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How to get noticed by journalists in the digital age

17th February 2015


The humble PDF has been with us since 1993 and has given loyal service ever since. Whether it has been turning that proposal into something that will open on a client’s computer to shrinking down the latest report you are pitching into something that will make it past your email's firewall.

But it’s time to put the PDF out to pasture. Why? Firstly, people aren’t reading them. The World Bank looked at its stats from 2008 to 2012 to see if anyone was reading its PDF reports. The result made depressing reading for the PDF and the report’s authors.

Download distribution of Word Bank policy reports, 2008 to 2012

Just to spell this out nearly one-third of its PDF reports had never been downloaded – not even once. Another 40 per cent of their reports had been downloaded less than 100 times.

PDFs also just don’t work well with social media and that matters. As we all know Twitter is the place that journalist looks for stories. A recent study by Cision provided new stats to illustrate this.

Percentage of journalists saying that they couldn't carry out their work without social media

We also know that Twitter is increasingly viewed on mobile devices.

So now try and download a large PDF on your phone – not great is it? Do you think a journalist is going to sit there and wait for your PDF to download and then scroll around it to read your carefully crafted executive summary? If you think yes, I suggest you think again.

And it’s not just journalists who look to social media to get their news and views – policymakers are getting in on the act as well.

Percent of policymakers who said that social media was their principal channel where they find out what academics are up to

According to a report from Manchester University which asks ‘What do policymakers want from academics?' 27 per cent of policymakers said that this was their principal channel through which they find out what academics are doing and saying. The people are increasingly looking to social media as well.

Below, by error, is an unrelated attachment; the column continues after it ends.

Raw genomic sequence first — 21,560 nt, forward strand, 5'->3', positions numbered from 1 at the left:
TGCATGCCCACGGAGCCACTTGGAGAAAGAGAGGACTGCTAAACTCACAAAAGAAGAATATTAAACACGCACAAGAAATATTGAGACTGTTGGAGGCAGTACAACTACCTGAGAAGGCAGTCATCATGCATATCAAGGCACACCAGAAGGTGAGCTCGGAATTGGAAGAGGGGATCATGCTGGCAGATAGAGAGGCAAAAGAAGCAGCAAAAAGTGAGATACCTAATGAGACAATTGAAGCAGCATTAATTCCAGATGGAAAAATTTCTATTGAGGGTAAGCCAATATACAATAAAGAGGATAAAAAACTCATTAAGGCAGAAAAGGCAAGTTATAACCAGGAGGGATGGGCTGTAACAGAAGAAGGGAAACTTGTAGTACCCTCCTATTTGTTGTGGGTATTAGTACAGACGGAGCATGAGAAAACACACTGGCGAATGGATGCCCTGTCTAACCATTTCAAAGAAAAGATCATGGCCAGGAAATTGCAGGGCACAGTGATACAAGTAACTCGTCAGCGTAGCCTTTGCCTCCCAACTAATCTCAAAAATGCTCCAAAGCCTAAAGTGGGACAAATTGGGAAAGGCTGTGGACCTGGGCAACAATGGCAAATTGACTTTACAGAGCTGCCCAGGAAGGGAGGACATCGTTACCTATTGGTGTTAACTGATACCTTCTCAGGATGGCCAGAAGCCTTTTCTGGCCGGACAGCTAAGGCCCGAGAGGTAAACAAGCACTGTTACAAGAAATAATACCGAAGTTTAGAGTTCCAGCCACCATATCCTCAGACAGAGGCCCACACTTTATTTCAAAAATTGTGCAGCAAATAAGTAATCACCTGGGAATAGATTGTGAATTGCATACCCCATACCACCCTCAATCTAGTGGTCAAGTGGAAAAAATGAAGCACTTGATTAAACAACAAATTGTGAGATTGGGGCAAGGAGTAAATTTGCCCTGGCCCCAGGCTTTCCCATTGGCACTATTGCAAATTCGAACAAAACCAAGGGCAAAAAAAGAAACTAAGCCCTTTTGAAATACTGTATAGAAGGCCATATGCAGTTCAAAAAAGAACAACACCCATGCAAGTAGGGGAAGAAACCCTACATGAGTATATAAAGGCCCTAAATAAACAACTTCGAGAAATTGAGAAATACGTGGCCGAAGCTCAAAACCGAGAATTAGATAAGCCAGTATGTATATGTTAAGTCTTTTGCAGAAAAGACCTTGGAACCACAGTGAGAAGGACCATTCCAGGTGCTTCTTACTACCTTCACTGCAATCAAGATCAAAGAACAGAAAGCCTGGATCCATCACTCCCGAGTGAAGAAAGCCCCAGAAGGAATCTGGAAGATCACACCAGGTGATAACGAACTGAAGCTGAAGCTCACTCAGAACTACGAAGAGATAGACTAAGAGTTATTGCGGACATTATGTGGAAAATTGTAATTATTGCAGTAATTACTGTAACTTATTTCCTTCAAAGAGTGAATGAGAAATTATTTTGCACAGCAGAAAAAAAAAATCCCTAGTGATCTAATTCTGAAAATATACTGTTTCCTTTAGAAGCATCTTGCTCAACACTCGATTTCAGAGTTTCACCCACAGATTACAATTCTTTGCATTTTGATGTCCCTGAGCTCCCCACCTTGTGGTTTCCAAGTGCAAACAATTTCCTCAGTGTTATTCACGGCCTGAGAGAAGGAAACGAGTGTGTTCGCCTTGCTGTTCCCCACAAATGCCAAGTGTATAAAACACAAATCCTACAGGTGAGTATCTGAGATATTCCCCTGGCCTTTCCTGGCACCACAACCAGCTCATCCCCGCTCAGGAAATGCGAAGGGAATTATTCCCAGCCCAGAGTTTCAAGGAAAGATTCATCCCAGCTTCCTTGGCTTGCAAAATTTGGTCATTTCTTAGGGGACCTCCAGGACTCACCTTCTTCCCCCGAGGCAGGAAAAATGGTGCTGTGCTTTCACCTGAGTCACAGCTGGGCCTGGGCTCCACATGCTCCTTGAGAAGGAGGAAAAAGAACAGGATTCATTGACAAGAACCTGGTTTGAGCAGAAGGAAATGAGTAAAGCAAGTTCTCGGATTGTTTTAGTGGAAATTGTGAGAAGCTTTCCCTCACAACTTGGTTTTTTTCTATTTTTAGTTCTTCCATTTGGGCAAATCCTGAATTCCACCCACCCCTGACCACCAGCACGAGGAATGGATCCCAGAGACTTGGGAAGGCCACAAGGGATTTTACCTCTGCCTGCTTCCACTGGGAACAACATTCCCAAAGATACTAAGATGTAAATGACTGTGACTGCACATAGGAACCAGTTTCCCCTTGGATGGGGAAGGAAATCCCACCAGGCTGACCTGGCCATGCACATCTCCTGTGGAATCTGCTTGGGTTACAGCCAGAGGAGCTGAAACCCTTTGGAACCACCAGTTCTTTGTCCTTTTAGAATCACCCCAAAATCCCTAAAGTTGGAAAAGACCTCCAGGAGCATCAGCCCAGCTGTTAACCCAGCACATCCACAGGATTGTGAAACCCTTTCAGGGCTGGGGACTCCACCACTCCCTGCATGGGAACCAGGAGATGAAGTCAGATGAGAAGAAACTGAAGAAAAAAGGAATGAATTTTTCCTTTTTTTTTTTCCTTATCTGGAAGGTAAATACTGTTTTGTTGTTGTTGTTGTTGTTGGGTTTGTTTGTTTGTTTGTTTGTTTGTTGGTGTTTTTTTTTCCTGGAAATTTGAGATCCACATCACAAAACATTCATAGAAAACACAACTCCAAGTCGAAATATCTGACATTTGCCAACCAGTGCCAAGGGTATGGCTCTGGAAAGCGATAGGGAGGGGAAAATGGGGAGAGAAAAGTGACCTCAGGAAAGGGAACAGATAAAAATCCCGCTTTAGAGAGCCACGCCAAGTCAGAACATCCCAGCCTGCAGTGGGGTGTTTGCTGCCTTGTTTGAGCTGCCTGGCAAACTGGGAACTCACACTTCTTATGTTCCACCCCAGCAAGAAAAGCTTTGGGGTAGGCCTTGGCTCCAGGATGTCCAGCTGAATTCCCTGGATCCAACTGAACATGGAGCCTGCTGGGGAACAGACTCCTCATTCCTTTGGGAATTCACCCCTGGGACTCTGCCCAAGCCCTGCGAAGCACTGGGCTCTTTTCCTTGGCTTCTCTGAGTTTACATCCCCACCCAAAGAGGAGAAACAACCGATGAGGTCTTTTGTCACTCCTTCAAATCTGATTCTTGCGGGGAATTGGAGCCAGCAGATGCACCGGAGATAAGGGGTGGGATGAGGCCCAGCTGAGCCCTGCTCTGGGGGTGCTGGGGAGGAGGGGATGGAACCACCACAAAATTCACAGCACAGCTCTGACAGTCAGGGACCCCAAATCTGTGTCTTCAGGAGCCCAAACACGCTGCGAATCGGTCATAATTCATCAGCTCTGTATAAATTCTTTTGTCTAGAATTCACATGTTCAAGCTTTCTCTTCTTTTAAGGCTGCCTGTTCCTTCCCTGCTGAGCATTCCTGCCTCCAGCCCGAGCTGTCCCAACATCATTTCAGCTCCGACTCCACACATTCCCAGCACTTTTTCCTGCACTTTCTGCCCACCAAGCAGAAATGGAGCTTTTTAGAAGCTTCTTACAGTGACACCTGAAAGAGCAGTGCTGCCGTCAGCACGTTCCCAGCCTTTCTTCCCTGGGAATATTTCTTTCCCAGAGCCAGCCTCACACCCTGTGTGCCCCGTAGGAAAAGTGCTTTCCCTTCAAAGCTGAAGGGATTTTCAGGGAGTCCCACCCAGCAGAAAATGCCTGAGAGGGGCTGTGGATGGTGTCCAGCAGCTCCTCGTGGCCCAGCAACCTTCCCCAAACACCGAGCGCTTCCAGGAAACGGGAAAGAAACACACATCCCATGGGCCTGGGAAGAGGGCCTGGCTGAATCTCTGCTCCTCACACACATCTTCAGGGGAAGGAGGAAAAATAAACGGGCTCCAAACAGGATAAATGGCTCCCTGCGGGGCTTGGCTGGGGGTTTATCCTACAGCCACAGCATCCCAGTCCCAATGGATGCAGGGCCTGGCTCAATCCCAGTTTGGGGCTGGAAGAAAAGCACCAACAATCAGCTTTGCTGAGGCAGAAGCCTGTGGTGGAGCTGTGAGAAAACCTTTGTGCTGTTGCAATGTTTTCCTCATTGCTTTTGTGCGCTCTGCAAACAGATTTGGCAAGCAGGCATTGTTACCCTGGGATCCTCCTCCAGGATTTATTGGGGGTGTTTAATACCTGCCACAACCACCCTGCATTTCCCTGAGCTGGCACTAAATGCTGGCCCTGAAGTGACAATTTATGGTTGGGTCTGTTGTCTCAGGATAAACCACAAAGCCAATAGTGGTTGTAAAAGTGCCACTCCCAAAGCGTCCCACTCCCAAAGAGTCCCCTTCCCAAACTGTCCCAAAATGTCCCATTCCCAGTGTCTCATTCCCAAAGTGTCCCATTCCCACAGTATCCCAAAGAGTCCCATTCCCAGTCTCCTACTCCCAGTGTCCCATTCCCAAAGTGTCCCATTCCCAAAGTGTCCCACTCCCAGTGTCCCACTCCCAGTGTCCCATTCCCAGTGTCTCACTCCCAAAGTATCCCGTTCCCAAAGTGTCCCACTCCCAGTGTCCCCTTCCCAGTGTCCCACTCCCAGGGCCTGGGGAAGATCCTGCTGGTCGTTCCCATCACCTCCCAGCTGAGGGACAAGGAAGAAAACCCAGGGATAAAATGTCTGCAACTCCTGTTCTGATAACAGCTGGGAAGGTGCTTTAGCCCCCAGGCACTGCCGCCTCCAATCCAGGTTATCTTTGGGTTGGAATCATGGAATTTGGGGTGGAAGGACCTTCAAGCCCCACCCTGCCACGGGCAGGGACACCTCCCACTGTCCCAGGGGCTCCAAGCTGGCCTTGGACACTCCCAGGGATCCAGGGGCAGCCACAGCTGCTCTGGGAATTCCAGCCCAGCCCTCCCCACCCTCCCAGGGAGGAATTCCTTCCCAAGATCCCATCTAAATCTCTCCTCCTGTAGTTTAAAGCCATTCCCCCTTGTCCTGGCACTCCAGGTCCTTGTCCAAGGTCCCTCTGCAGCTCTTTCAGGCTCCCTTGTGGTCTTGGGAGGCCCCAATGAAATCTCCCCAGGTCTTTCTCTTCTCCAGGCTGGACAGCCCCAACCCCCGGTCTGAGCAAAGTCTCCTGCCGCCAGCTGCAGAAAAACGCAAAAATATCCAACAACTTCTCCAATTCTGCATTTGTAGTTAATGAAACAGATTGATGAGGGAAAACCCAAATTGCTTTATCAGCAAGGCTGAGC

A recent study by News Works has crunched the numbers, and they’re big.

UK newsbrands on social media

According to the data between January and December 2014, UK news outlets drove 445.4 million social media interactions and attracted 224.2 million Facebook likes for articles.

Finally, and more importantly, with digital you can do so much more to get your point across to journalists, policymakers and the like. I defy anyone to create a PDF which can explain the recent NHS structural reforms in six minutes better than the excellent video from the Kings Fund.

The recent Speaker’s ‘Digital Democracy Commission' also shows what can be achieved by combining a simple website, video and infographics to bring a topic to life and make it easy to read and engage with, regardless of the devises you are reading it on. Buzzfeed is also becoming the place for people to explain complex issues and stats. According to Jeff Knezovic, writing for the LSE website, it’s a new way of “engaging audiences on their home turf, not just bringing them to our work”. Not bad for a free tool.

I know there will always be a group who will want to print out a report and read it over a cup of tea. So, for them, maybe the PDF can do some part-time work on the side to supplement its pension. But, for everyone else, let’s move on and let the PDF retire with dignity. 

Written by Paul Simpson, head of digital at agency Lexington Communications



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